CSO Plays Beethoven 7 Review-Familiar, Never Ordinary

Manfred Honeck

The latest program from the Chicago Symphony Orchestra relied on staples of the symphonic repertoire, but when the centerpiece staple is Beethoven’s Seventh Symphony, it cannot be described as ordinary.

Led by Pittsburgh Symphony chief, the Austrian conductor Manfred Honeck, Thursday night’s program at Symphony Center was primarily a showcase for arguably Beethoven’s masterpiece, but it began with another, shorter symphony, the 93rd Symphony of Haydn, the first of that composer’s so-called “London Symphonies.” It’s hard to compare the magnitude of a Haydn symphony with that of his pupil Beethoven’s, but listening to the D major symphony of Haydn we can observe how he (as well as his contemporary Mozart) influenced the later composer.

Haydn’s work, though filled with Classical lightness, features several abrupt changes of mood that Beethoven used in his own later works, including the A Major Seventh.

Though it is a reach to say that the two works are connected, Honeck’s approach to the Haydn symphony established a style from the orchestra that produced an uplifting sound that was never light but kept the overall feeling spry. In a rare effect, the woodwinds and brass blended into the background, relegated to a supporting role that kept the legato string play at the forefront.

If the Haydn work was lively, the piece that followed, Richard Strauss’s Don Juan, was downright jaunty. One of the earliest tone poems of the youthful composer, Don Juan is one of Strauss’s many heroic musical depictions that reflect its composer’s own heroic ambitions. It’s a fun piece, and it’s fun to watch the parts of the 100-piece orchestra perform like the many parts of an intricate machine. The CSO’s playing was never ostentatious or vulgar (except maybe in parts where the writing was a bit vulgar;) the sound of the horns in particular was resplendent, and assistant principal oboe Michael Henoch (several of the orchestra’s principals were conspicuously absent) made the most of his solo with a particularly sensitive interpretation.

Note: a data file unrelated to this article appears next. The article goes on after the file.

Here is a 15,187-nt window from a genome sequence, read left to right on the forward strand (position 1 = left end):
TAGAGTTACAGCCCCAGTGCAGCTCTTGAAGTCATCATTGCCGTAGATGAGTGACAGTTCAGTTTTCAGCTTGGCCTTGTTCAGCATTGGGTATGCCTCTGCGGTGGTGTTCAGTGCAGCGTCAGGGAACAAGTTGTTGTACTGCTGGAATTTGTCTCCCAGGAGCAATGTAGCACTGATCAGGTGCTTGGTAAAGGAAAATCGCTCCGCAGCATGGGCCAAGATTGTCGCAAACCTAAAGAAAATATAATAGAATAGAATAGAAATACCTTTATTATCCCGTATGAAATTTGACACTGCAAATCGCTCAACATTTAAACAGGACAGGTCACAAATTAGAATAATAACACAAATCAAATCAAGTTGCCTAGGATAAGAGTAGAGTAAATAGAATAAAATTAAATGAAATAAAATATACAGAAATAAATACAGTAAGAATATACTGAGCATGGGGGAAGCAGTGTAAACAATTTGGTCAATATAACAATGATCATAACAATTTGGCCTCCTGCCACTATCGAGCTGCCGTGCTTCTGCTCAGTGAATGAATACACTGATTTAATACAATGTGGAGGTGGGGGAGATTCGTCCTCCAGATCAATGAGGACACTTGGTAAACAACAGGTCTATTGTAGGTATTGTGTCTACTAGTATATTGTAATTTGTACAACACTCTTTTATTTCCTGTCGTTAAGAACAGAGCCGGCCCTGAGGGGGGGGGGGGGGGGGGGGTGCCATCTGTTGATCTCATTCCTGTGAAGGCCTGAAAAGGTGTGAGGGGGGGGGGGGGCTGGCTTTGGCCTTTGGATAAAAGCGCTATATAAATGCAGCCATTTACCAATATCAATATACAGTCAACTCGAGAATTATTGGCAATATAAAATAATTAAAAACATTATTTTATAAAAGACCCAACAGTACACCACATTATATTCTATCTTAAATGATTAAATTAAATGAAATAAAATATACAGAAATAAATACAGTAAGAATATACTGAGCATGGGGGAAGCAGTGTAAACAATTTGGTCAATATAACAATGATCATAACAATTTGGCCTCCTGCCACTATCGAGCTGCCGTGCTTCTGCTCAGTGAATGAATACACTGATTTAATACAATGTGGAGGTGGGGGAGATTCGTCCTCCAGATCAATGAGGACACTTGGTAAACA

Beethoven’s Seventh Symphony, which premiered in 1813, stands out even among Beethoven’s titanic works. Like the Eroica, its first movement is a masterpiece of triumphalism, its second movement may surpass almost any other piece of music, yet it manages to hold interest even if its final two movements do not quite reach the peaks of those immediately preceding them. Honeck smoothed out the musical line in the symphony’s opening movement, and the orchestra sustained the lively pace of the previous works. The performance “seemed” right, that is, the various colors sustained in the forty minutes that make up the four movements gave sufficient weight and lightness when called for.

Again, the performance was dominated by the strings, except during solos. One notable contribution came from the always fine principal timpanist, David Herbert, whose contributions at times were low-key but always palpable. The ensemble’s finest moment of the evening came in the final movement of the Beethoven symphony, in which Honeck’s baton could have been replaced by a racing flag; the furious finish was certainly fast, but never abrupt and done with enthusiasm palpable in the players.

Chicago Symphony Orchestra Plays Beethoven 7, Orchestra Hall at Symphony Center, 220 S. Michigan, 8:00PM Saturday, 7:30 PM Tuesday.

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